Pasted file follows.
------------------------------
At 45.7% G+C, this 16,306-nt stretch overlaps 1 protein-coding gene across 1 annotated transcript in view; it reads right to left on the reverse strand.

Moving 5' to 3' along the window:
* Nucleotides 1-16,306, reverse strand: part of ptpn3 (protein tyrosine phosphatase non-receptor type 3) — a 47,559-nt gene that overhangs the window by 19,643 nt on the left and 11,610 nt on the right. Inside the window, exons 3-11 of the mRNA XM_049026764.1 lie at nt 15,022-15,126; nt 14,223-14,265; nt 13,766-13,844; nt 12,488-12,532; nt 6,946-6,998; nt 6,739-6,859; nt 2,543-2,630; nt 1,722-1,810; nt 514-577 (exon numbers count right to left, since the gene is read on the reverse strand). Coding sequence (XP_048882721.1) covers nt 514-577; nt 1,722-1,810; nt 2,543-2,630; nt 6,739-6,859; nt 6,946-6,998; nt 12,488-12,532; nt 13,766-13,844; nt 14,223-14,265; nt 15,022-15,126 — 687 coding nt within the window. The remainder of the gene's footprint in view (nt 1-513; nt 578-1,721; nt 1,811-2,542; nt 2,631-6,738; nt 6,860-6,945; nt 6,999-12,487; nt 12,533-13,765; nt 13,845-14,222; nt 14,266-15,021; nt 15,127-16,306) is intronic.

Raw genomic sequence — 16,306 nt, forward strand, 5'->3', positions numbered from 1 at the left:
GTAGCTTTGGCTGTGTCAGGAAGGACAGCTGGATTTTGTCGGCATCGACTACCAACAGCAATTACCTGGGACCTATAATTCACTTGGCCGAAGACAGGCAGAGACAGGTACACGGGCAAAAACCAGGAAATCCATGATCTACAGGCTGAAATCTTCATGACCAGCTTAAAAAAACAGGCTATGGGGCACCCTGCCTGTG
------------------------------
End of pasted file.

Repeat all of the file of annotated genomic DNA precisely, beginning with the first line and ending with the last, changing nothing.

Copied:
At 45.7% G+C, this 16,306-nt stretch overlaps 1 protein-coding gene across 1 annotated transcript in view; it reads right to left on the reverse strand.

Moving 5' to 3' along the window:
* Nucleotides 1-16,306, reverse strand: part of ptpn3 (protein tyrosine phosphatase non-receptor type 3) — a 47,559-nt gene that overhangs the window by 19,643 nt on the left and 11,610 nt on the right. Inside the window, exons 3-11 of the mRNA XM_049026764.1 lie at nt 15,022-15,126; nt 14,223-14,265; nt 13,766-13,844; nt 12,488-12,532; nt 6,946-6,998; nt 6,739-6,859; nt 2,543-2,630; nt 1,722-1,810; nt 514-577 (exon numbers count right to left, since the gene is read on the reverse strand). Coding sequence (XP_048882721.1) covers nt 514-577; nt 1,722-1,810; nt 2,543-2,630; nt 6,739-6,859; nt 6,946-6,998; nt 12,488-12,532; nt 13,766-13,844; nt 14,223-14,265; nt 15,022-15,126 — 687 coding nt within the window. The remainder of the gene's footprint in view (nt 1-513; nt 578-1,721; nt 1,811-2,542; nt 2,631-6,738; nt 6,860-6,945; nt 6,999-12,487; nt 12,533-13,765; nt 13,845-14,222; nt 14,266-15,021; nt 15,127-16,306) is intronic.

Raw genomic sequence — 16,306 nt, forward strand, 5'->3', positions numbered from 1 at the left:
GTAGCTTTGGCTGTGTCAGGAAGGACAGCTGGATTTTGTCGGCATCGACTACCAACAGCAATTACCTGGGACCTATAATTCACTTGGCCGAAGACAGGCAGAGACAGGTACACGGGCAAAAACCAGGAAATCCATGATCTACAGGCTGAAATCTTCATGACCAGCTTAAAAAAACAGGCTATGGGGCACCCTGCCTGTG